“Who’s crying out for Him to do it again? We’re in a desperate stage and our strategies and our meetings and our denominations are not going to save us,” Avant said. “Who’s going to cry out for revival in our day?”
Bill Elliff, senior teaching pastor of The Summit Church in North Little Rock, Ark., led participants to literally cry out, asking God to revive their churches and the churches in their communities.
Appealing to God as a “covenant-keeping God,” Elliff prayed, “As we look around the convention, we see that the bride is weak, Lord. Your bride is filled with sin… We ask that You come and cleanse Your bride.
“We need You, Lord, and only You and the revival You bring.”
Praying for racial reconciliation
Following a short message from Jerry Young, president of the National Baptist Convention USA Inc., Southern Baptists gathered in groups to ask God to break down various racial barriers.
K. Marshall Williams, who leads Nazarene Baptist Church in Philadelphia, “prayed down” the stronghold of racism in the church.
“We magnify Your holy name…. We confess our sin,” he prayed. “We pray You would by the power of Your Holy Spirit manifest fruits of repentance in our lives…. All of us were created after Your likeness. Oh God, we are but dust, and we live in a day where when one piece of dust thinks it is better than another piece of dust. We ask that You bring your children together…. We call down the satanic, systemic stronghold of racism.”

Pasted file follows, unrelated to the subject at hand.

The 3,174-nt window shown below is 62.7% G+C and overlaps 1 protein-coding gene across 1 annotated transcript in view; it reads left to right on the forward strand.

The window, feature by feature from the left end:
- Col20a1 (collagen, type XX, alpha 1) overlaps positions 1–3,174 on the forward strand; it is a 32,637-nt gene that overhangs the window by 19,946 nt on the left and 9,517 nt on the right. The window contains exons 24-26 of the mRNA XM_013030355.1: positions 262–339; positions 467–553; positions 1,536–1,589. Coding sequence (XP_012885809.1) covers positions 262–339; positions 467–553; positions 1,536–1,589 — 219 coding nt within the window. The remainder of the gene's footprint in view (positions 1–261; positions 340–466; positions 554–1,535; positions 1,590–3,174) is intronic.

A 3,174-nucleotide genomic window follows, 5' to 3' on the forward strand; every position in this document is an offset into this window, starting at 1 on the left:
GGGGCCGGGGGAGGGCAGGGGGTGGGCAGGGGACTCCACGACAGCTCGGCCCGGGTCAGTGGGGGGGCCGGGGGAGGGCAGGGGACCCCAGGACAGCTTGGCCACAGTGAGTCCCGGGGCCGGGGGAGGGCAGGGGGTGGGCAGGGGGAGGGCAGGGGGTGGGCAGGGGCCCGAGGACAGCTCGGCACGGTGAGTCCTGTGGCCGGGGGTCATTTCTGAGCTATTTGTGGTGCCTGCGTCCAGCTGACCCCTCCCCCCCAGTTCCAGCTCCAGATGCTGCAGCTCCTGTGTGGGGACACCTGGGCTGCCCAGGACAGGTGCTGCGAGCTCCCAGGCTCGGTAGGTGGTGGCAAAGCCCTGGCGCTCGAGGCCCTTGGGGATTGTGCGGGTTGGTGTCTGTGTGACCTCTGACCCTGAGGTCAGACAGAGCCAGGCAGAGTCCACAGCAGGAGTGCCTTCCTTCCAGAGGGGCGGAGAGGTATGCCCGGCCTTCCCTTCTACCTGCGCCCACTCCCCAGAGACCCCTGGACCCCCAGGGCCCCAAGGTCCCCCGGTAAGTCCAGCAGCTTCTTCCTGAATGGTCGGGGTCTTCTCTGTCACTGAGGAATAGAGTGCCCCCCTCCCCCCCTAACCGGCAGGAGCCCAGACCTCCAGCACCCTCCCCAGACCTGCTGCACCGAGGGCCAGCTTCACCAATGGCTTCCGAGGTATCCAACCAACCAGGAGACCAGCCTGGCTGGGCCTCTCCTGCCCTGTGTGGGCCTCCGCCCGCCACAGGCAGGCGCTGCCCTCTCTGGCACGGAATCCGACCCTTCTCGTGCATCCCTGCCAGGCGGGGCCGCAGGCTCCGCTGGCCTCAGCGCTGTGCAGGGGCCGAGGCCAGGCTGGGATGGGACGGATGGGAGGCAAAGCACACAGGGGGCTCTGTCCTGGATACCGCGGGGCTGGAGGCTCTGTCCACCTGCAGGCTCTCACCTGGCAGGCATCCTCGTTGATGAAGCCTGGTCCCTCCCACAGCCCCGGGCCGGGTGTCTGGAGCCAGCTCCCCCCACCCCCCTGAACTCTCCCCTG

R. Marshall Blalock, senior pastor of First Baptist Church in Charleston, S.C., prayed for racial unity in churches.
“I confess that it took nine people being killed in my city [at Emanuel African Methodist Episcopal Church] to make me desperate,” he prayed, tearfully asking God to “break our hearts,” “open our minds” and “open our eyes” to racism.
“Call our hearts to repentance,” he prayed. “May our hearts be drawn toward racial unity with Christ as the center.”
Praying for racial unity in the communities and cities of America, A.B. Vines, senior pastor of New Seasons Church in Spring Valley, Calif., prayed against the sin of racism in the spirit of David facing Goliath.
“We won’t wear someone else’s armor. We will use what we have. And what we have is love … hope … compassion … and understanding,” he prayed. “What we have, God, is a made-up mind…. We must run up to this giant and say, ‘You, too must come down!'”
Felix Cabrera, lead pastor of Iglesia Bautista Central in Oklahoma City, prayed in Spanish for racial unity in the Southern Baptist Convention.
Paul Kim prayed for the churches in America to come alive. He prayed first in Korean and then in English. Kim is the Asian American consultant for convention advancement with the SBC Executive Committee.